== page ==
Lega­cies of No­vem­ber 30

Sun Star Bacolod - - Opinion -

AN­DRES Boni­fa­cio cel­e­brates his 155th birth­day on No­vem­ber 30. Boni­fa­cio is re­mem­bered as the fa­ther of the Philip­pine Rev­o­lu­tion and of the Katipunan.

There is so much a mys­tery sur­round­ing the

Great Ple­beian, as he left only a few but sig­nif­i­cant writ­ings that mir­ror his pas­sion for the coun­try. There is so much more mys­tery sur­round­ing his death as his and his brother’s bod­ies re­main miss­ing after their ex­e­cu­tion.

The tragic end­ing of Boni­fa­cio still con­tin­ues in our present scene, in the pol­i­tics of fac­tion­al­ism, elitism and power play. His­to­ri­ans such as

Con­stantino and Ocampo re­flect on this be­trayal of the elites and ilustra­dos and the legacy it left us. Re­cent films by Enzo Wil­liams (Boni­fa­cio ang Unang Pan­gulo) and Jer­rod Tarog (Hen­eral Luna, Goyo) also carry such these theme to this mil­len­nial gen­er­a­tion with such rel­e­vant medium.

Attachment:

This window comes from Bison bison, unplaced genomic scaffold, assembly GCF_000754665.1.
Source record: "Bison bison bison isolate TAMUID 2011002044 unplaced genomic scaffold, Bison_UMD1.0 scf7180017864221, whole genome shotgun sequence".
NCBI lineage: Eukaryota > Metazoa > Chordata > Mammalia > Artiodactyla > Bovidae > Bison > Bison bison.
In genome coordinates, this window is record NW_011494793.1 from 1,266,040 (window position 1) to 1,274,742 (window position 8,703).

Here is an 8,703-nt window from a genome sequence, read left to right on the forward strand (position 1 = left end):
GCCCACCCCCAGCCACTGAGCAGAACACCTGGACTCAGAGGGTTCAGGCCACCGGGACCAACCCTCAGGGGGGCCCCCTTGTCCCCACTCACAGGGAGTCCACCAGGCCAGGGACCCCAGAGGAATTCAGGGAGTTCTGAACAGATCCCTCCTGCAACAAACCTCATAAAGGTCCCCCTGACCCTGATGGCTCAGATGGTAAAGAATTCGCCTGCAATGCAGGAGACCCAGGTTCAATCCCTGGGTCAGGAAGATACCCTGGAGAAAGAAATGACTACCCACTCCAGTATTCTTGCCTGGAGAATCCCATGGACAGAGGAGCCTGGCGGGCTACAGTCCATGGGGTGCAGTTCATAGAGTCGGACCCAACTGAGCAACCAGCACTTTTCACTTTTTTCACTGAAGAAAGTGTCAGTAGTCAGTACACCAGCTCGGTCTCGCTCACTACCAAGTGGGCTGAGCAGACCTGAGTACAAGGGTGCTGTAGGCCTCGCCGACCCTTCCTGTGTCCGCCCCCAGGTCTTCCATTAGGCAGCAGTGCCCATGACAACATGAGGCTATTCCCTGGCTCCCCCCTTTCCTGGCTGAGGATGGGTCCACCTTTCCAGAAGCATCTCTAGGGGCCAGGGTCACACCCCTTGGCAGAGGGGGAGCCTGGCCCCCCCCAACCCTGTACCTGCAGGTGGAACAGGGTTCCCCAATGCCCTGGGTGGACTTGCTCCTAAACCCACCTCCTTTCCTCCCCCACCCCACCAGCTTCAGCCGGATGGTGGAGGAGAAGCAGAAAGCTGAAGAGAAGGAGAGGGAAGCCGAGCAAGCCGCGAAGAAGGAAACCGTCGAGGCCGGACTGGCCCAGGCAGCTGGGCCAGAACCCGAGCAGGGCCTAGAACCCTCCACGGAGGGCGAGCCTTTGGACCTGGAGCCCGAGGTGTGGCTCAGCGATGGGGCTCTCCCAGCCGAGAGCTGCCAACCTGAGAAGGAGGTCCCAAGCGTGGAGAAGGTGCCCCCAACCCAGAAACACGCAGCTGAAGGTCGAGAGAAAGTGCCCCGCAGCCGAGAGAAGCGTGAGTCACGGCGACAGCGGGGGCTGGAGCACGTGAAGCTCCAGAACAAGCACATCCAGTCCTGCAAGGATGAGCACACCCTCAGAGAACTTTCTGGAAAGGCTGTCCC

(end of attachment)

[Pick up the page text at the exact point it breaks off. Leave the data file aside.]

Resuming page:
An­other per­son­al­ity born on this date is Mark Twain (real name Sa­muel Cle­mens) in 1835, an Amer­i­can author who wrote about ad­ven­tures of young run­aways and slaves in Tom Sawyer and Huck­le­berry Finn, and the pre­ten­tious­ness of the Amer­i­can aris­to­crats. He also wrote es­says ques­tion­ing the Amer­i­can col­o­niza­tion of the Philip­pines, how Amer­ica acted to put our coun­try un­der its heel

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